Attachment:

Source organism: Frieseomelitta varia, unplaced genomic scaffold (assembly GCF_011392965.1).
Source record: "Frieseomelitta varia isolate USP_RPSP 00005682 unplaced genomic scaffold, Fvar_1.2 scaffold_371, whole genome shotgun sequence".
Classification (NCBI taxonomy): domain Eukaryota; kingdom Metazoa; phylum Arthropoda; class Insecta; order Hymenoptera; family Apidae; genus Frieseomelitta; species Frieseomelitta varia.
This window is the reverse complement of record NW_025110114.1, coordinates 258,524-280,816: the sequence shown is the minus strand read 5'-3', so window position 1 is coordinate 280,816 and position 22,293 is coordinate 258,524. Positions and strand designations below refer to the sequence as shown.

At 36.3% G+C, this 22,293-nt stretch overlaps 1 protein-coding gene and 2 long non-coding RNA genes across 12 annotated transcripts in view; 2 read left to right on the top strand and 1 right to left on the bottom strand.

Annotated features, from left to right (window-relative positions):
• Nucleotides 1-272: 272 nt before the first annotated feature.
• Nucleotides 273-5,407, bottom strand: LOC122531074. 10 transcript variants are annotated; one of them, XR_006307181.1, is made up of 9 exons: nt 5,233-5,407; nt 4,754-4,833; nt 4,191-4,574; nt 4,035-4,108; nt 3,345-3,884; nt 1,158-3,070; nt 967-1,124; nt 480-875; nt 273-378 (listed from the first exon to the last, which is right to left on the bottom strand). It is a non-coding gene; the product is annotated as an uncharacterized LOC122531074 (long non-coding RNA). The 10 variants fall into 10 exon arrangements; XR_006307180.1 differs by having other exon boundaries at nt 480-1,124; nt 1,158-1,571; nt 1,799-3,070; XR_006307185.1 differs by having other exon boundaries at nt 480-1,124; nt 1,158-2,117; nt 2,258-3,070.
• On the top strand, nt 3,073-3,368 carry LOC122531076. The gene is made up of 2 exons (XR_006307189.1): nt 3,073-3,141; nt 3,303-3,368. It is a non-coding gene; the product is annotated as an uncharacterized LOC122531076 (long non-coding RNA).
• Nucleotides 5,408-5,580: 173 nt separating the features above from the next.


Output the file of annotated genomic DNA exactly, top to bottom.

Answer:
Source organism: Frieseomelitta varia, unplaced genomic scaffold (assembly GCF_011392965.1).
Source record: "Frieseomelitta varia isolate USP_RPSP 00005682 unplaced genomic scaffold, Fvar_1.2 scaffold_371, whole genome shotgun sequence".
Classification (NCBI taxonomy): domain Eukaryota; kingdom Metazoa; phylum Arthropoda; class Insecta; order Hymenoptera; family Apidae; genus Frieseomelitta; species Frieseomelitta varia.
This window is the reverse complement of record NW_025110114.1, coordinates 258,524-280,816: the sequence shown is the minus strand read 5'-3', so window position 1 is coordinate 280,816 and position 22,293 is coordinate 258,524. Positions and strand designations below refer to the sequence as shown.

At 36.3% G+C, this 22,293-nt stretch overlaps 1 protein-coding gene and 2 long non-coding RNA genes across 12 annotated transcripts in view; 2 read left to right on the top strand and 1 right to left on the bottom strand.

Annotated features, from left to right (window-relative positions):
• Nucleotides 1-272: 272 nt before the first annotated feature.
• Nucleotides 273-5,407, bottom strand: LOC122531074. 10 transcript variants are annotated; one of them, XR_006307181.1, is made up of 9 exons: nt 5,233-5,407; nt 4,754-4,833; nt 4,191-4,574; nt 4,035-4,108; nt 3,345-3,884; nt 1,158-3,070; nt 967-1,124; nt 480-875; nt 273-378 (listed from the first exon to the last, which is right to left on the bottom strand). It is a non-coding gene; the product is annotated as an uncharacterized LOC122531074 (long non-coding RNA). The 10 variants fall into 10 exon arrangements; XR_006307180.1 differs by having other exon boundaries at nt 480-1,124; nt 1,158-1,571; nt 1,799-3,070; XR_006307185.1 differs by having other exon boundaries at nt 480-1,124; nt 1,158-2,117; nt 2,258-3,070.
• On the top strand, nt 3,073-3,368 carry LOC122531076. The gene is made up of 2 exons (XR_006307189.1): nt 3,073-3,141; nt 3,303-3,368. It is a non-coding gene; the product is annotated as an uncharacterized LOC122531076 (long non-coding RNA).
• Nucleotides 5,408-5,580: 173 nt separating the features above from the next.